Oh FFS, is this the kind discourse we want to perpetuate?

Can Women Assemble Furniture?

Pocket EncyclopediaI have a theory that blogs all consist of people responding to their social media feeds.  Mine seems to be.

Today I was browsing my Twitter feed, and I came across an article that said “New research has found that more than 1 in 5 female students have previously been told that they cannot or should not do something because they are a woman.”

The number one thing that the survey respondents reported they’d been discouraged from doing (73% gave this answer) was “build flat-pack furniture.”

As it happens, I wrote a bit about gender differences in assembling furniture in the new edition of The Pocket Encyclopedia of Aggravation.  So I thought I would share it with you:

Some Assembly Required

When you walked through the clean, stylish Swedish furniture store, you imagined yourself living in the perfectly decorated mini-rooms with pleasure and optimism. Then you took home a box of wooden slats, metal bolts and a diagram. Your future began to seem much less rosy very fast. If figuring out how to get part A into slot B has driven you to utter choice four letter words, throw things around the room; even threatened to derail your marriage, you are not alone.

It seems that IKEA related complaints come up frequently in couples therapy. “Couples tend to extrapolate from the small conflicts that arise while shopping for and building furniture that perhaps they aren’t so made for one another after all,” Maisie Chou Chaffin, a London-based clinical psychologist told The Atlantic.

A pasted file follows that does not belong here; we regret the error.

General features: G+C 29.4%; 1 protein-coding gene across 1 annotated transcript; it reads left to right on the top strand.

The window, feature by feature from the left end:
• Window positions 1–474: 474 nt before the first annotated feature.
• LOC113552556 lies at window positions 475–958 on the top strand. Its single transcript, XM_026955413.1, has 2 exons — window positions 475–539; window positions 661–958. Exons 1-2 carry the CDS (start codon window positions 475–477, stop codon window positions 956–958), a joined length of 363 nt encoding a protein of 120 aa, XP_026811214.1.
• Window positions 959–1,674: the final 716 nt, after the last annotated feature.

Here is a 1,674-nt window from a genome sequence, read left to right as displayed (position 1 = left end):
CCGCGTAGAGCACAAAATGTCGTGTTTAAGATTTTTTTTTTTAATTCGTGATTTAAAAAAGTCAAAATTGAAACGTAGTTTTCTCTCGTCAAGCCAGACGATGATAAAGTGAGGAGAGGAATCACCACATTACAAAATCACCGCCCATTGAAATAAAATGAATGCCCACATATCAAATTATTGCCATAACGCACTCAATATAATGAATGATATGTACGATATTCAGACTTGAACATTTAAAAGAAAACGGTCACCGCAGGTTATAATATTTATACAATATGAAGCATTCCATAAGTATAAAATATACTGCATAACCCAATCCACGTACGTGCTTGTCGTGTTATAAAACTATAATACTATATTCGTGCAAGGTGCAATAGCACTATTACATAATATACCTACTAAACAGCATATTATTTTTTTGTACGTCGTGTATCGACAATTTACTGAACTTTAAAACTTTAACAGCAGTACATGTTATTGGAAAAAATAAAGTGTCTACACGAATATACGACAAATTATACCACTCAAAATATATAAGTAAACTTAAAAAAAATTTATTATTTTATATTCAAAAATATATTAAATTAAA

There are real gender differences, and gendered cultural expectations, about the assembly of furniture. A few years ago after Norway’s prime minister accused IKEA of sexism for showing only men in its instruction manuals, the company responded by adding more women and arguing that, in fact, women were better at assembling their products than men were. Petra Hesser, who was then the head of IKEA’s Germany division said “A woman will neatly lay out all the screws while a man will throw them in a pile,” Hesser said. “Something always goes missing.”

So researchers set out to test the hypothesis and found 1. There is something to Hesser’s description of how men and women approach “some assembly required” tasks and 2. Her conclusion that women do a better job was entirely wrong. A Norweigan research team asked 40 men and 40 women in their twenties to assemble a kitchen cart. Some people got the instructions, others only received a a drawing of what the end product should look like. When they had the instructions, men and women took the same amount of time (about 23 minutes) to put the thing together, and both had equally impressive, or unimpressive results.

When they had to figure things out from the drawing, there was a 20 percent difference between men and women in terms of how long it took to complete the task. The women also assembled more faulty carts with missing shelves or railings. In all, men with no instructions did about as well as the men with the instructions, finishing only a minute slower and not making enough mistakes to make the difference statistically meaningful. So Hesser was right, women do take a more systematic approach, because they need to. Men’s habit of throwing the instructions aside can be a source of frustration and argument.